On the far side of the water – less than a kilometre from where the crowd is now gathering – a line of buildings squats in the foothills. The trees directly in front of them have been ripped from the ground; the wood used to clad the lodges and make the vast carved sign which stands at the end of the long, private drive – each letter as tall as a man.
There are five of them, so far. Two-storey rectangular boxes, with timber clad roofs and decks thrusting forwards, extending out above the lake on stilts rising from the mist. Metal ladders glint in the winter sun, the pontoons empty of the boats which tug at their ropes in summer.
Luxury lakeside lodges, the glossy brochure calls them.
Carafanau ffansi, Ffion’s mam says. Fancy caravans. Airs and graces.
A bloody eyesore, most of the village agree. And at that price! For a place you can’t even live in all year round. Owners are not permitted to make The Shore their primary residence, the website says. As if North Wales needs any more weekenders.
Soon, there’ll be another row behind this first. Another, behind that. A spa, a gym, shops, an outdoor swimming pool.
‘God knows why they can’t swim in the lake.’ Ceri Jones pulls off her tracksuit bottoms, perched in the boot of the car; goose-fleshed thighs white against the dirty bumper.
‘Because it’s bloody freezing, that’s why.’
The laughter comes fast and high; fuelled by last night’s New Year’s Eve party, by too much wine and too little sleep, by cold which forces its way through towelling robes and lodges itself into bones.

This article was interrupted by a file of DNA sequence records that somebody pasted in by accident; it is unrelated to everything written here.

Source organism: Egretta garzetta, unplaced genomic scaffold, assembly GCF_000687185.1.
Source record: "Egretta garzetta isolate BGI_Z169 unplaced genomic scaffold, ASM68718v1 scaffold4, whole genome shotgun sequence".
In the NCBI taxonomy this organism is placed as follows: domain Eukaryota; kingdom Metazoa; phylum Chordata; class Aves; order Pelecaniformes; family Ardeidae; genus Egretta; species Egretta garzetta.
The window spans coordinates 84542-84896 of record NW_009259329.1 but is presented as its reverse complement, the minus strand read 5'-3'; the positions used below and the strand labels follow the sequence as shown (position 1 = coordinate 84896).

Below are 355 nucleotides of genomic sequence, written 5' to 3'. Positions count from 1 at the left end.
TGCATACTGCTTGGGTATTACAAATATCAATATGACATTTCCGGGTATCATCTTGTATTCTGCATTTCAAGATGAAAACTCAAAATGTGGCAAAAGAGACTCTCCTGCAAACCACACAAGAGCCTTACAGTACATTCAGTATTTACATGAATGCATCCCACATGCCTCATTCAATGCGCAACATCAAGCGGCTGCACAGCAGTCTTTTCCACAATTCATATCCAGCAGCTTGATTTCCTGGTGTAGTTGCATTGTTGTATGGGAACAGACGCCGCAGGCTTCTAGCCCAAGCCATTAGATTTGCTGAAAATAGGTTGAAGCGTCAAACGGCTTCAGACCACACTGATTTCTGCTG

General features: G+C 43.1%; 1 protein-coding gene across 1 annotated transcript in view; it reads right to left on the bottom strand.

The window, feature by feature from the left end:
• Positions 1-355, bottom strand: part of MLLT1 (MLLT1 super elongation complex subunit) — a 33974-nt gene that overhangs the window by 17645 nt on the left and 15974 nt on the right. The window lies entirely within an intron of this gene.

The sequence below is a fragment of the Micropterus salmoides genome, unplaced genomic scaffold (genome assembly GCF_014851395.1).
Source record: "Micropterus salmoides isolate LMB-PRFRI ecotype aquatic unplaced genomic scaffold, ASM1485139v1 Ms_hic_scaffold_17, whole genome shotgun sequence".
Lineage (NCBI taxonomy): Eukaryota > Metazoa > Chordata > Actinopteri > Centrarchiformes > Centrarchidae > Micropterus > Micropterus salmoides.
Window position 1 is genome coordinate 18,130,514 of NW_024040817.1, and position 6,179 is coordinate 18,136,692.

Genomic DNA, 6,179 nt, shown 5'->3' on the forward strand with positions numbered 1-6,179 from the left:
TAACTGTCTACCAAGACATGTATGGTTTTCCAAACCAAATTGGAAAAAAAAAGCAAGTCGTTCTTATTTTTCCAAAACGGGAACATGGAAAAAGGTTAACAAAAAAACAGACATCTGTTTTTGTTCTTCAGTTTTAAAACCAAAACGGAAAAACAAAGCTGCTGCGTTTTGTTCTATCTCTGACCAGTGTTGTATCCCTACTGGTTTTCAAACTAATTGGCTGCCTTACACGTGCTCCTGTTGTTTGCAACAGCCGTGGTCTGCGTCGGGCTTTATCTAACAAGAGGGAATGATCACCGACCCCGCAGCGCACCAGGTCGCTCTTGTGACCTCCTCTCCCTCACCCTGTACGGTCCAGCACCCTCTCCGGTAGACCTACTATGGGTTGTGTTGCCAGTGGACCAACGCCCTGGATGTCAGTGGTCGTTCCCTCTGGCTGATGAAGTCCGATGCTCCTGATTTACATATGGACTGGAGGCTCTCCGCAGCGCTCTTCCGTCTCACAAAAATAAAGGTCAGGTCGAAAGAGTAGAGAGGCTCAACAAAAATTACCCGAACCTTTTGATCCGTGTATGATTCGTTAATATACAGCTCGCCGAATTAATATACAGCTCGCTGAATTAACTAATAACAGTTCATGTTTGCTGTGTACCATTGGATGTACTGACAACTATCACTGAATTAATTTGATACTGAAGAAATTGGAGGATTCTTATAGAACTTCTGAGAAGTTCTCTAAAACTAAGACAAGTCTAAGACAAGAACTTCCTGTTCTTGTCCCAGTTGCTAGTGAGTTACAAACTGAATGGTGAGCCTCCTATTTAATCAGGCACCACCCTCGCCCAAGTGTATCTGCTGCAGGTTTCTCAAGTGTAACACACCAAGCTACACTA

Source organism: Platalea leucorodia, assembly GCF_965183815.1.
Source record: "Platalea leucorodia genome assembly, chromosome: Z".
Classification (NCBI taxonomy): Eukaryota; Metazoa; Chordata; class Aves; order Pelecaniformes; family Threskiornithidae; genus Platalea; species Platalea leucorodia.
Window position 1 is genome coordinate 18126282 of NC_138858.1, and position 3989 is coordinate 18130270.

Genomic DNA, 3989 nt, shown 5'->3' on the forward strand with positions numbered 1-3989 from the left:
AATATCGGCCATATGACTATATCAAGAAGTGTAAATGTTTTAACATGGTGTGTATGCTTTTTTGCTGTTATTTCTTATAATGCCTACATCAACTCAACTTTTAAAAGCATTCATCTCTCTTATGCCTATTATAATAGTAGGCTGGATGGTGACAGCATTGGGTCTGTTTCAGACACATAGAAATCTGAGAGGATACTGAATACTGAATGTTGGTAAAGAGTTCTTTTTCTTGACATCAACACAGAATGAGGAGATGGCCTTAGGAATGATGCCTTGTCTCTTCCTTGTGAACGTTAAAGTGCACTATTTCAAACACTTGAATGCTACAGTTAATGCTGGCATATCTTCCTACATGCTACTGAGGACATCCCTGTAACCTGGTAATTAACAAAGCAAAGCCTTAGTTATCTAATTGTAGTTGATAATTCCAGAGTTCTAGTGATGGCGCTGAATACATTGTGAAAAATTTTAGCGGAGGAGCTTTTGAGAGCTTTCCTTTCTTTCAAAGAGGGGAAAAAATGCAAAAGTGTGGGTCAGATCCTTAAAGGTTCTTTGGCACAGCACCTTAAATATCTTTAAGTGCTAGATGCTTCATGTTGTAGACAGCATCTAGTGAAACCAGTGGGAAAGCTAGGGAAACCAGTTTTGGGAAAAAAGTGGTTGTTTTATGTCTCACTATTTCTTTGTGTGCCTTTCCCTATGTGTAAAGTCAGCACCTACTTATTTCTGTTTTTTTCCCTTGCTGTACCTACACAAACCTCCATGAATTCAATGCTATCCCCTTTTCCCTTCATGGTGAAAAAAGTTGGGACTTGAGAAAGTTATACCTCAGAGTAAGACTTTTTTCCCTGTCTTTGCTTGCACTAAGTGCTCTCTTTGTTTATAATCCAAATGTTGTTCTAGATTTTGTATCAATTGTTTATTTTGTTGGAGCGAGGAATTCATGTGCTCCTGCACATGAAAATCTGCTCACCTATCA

‘Good night, though.’
There are murmurs of agreement.
‘Chwarae teg.’ Fair play. That lot at The Shore know how to throw a party. More importantly, they know to invite the locals. Curiosity wins over grudges, every time.
Splinters of ice cluster in the shallow puddles on the lakeshore, cracked by toes freed from fur-lined boots.
‘There are still ten minutes to go. You’ll get frostbite.’
‘Can’t even feel it. I think I’m still pissed.’
‘This better sort out my hangover – I’ve got the in-laws coming for lunch, and they give me a headache as it is.’
‘Kill or cure.’
‘I’ll take either.’
The first of two klaxons rings through the crisp air, and a cheer goes up.
‘As I’ll ever be!’
Coats and robes are cast aside, towels draped over waiting arms and hot water bottles readied for the return. There’s a rush for the shore – a tangle of white limbs and bathing suits; brave bikinis and judicious woolly hats – and excited chatter so loud they wonder if they might miss the second klaxon. But when it sounds, there’s no mistaking it, and they let out a whoop and a Blwyddyn Newydd Dda! as they run towards the lake, screaming as they reach the icy water.
When they’re deep enough, they plunge. Mind over matter, through the low-lying mist. Cold clamps a vice around their chests, mouths opening in shock as their breath is wrenched away. Keep moving, keep moving! cry the veterans, dopamine pumping smiles to their faces. Ripples become waves, the movement of people this way and that, as the wind picks up and sends shivers across shoulders.
As the mist begins to clear, a woman cries out.
It stands out among the screams of excitement, sending tremors of a different kind down the backs of those waiting on the shore. Those still in their depth stand on tiptoes, straining to see what’s happening, who’s hurt. The rescue boat dips its oars into the water. In and out, in and out; making its way towards the commotion.
Out of the mist floats a man.
Face down, and quite unmistakably dead.